NASA uses the following words to describe the birth of the universe, which they say is made up mostly of mysterious substances they call Dark Energy and Dark Matter:
“When the universe was young, it was nearly smooth and featureless. As it grew older and developed, it became organized.”
That sounds a little like “Earth was shapeless and empty. Darkness cloaked the deep water” (Genesis 1:2), along with all the universe-building that follows in the rest of Genesis 1. Do you think that suggests we should read the Creation story as though it’s reporting accurate history and science?
Most of the top Old Testament scholars say they do not read the Creation story like it belongs in a history book. They read it more like a parable, intended to teach people about God and the importance of taking care of the planet he has entrusted to us. And it teaches us to obey God by doing the right thing when we know what the right thing is to do.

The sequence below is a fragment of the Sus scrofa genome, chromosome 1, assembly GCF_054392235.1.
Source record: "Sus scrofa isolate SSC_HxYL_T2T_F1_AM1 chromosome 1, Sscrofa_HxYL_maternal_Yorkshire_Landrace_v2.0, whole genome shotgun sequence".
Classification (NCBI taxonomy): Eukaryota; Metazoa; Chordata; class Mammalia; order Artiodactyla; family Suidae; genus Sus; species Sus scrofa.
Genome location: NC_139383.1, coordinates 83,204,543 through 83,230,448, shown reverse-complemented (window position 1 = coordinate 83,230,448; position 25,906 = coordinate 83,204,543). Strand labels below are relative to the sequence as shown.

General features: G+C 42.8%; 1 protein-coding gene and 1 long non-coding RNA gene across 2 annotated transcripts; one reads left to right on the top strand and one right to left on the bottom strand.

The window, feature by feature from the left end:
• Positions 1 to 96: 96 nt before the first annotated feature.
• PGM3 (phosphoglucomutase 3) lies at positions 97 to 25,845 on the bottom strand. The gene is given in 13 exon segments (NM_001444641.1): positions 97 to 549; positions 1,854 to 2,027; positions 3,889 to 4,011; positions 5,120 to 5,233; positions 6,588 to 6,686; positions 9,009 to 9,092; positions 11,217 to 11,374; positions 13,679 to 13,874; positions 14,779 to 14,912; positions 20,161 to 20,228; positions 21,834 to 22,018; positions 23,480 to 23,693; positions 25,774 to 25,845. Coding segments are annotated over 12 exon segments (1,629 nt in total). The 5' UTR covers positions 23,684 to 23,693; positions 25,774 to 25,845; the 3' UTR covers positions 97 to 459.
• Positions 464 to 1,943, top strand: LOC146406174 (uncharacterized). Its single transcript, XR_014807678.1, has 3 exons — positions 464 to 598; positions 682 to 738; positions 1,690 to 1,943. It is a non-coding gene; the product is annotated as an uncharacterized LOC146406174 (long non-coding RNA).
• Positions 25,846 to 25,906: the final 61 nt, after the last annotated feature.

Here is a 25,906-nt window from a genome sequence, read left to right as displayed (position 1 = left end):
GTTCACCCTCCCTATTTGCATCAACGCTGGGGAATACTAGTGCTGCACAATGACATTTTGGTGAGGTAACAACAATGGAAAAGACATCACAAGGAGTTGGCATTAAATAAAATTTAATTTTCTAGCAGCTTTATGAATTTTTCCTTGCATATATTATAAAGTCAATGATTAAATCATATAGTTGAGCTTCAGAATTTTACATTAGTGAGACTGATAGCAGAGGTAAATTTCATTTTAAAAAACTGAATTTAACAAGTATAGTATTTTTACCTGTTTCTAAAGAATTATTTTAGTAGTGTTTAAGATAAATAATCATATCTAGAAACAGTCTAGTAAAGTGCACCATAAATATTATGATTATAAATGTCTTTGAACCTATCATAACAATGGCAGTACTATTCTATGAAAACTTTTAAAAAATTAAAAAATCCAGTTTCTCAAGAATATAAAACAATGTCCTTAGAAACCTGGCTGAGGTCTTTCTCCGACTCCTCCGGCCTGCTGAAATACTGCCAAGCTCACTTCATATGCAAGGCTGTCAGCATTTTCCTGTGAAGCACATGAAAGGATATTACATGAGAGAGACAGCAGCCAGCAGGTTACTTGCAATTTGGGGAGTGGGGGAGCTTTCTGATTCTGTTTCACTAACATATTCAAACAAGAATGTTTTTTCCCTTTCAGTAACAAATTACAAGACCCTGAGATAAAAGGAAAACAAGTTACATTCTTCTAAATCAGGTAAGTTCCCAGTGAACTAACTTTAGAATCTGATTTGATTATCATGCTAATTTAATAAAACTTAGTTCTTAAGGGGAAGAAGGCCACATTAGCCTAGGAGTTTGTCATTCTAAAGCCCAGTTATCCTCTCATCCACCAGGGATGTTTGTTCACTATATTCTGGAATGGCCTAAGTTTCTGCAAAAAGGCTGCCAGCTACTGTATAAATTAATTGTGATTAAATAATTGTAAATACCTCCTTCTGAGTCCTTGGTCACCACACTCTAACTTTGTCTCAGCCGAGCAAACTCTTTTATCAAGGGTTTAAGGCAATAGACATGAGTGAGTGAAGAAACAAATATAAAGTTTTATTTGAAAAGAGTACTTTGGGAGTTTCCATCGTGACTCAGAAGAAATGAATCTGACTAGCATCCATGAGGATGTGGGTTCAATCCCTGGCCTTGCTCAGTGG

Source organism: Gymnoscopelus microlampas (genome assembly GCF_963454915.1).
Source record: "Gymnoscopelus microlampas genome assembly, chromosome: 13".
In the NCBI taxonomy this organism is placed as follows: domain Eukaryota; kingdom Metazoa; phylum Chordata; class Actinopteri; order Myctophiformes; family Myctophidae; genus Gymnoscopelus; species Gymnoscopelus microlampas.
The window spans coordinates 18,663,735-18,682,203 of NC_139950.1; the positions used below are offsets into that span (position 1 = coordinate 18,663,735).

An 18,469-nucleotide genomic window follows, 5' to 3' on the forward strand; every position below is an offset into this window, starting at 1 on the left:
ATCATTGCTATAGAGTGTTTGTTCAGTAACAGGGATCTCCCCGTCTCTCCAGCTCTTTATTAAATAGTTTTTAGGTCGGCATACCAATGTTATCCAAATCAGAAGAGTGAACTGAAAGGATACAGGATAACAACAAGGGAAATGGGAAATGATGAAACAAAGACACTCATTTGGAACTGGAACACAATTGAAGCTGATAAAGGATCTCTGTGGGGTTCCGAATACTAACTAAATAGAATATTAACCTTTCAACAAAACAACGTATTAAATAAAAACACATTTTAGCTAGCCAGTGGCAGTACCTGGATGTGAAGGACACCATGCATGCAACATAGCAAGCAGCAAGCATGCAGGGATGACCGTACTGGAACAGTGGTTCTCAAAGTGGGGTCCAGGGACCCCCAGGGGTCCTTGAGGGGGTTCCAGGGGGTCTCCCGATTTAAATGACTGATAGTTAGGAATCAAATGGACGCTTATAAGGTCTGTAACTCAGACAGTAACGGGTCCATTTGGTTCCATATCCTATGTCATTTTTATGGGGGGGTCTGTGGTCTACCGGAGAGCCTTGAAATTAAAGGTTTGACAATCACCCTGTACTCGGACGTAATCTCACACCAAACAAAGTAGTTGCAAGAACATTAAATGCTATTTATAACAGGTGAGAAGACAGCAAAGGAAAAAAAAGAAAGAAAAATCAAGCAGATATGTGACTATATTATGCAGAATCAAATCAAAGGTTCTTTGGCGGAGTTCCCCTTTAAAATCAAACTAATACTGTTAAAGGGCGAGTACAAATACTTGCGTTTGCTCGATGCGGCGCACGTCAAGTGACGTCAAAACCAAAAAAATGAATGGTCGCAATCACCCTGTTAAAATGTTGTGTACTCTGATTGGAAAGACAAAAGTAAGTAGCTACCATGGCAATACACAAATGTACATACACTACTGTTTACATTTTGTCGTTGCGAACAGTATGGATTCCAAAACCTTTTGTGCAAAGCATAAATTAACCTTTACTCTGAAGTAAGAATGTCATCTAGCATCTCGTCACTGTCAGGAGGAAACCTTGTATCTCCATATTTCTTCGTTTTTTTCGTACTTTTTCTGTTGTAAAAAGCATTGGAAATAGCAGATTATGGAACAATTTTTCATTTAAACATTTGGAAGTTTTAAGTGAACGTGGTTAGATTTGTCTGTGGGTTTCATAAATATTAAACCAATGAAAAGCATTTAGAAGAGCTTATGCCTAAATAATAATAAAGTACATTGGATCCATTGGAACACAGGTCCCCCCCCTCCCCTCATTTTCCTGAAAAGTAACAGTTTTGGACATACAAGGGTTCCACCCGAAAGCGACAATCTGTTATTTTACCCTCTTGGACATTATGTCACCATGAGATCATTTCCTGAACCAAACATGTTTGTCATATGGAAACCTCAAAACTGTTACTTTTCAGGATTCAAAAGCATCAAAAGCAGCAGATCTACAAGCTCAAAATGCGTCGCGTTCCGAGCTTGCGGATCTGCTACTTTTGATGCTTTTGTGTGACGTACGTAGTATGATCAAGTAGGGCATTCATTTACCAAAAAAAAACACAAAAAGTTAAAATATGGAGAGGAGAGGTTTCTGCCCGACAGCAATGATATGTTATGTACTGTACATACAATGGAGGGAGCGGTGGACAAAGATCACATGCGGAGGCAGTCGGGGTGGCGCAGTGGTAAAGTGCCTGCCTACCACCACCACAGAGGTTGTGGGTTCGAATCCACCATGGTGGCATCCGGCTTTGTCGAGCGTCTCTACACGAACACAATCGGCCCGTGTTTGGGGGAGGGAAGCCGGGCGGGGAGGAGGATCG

Perhaps most Christians, however, don’t agree with the scholars. Many Christians do seem to believe that whoever wrote the stories of Genesis was reporting history accurately and under the direction of the Holy Spirit.
When the apostle Paul explained to his friend Timothy what he thought about the Bible—which at the time was the Old Testament, including Genesis—he said: “All of scripture is God’s way of talking to us” (2 Timothy 3:16). Word-for-word from the original Greek, the phrase reads: “All scripture God-breathed.” Most Bibles translate the unique Greek word theopneustos [God-breathed] as “inspired.” For more info on this, read the footnote to this verse in Stephen M. Miller’s online Bible paraphrase, Casual English Bible.
Reprinted from the Leader’s Guide & Atlas for Genesis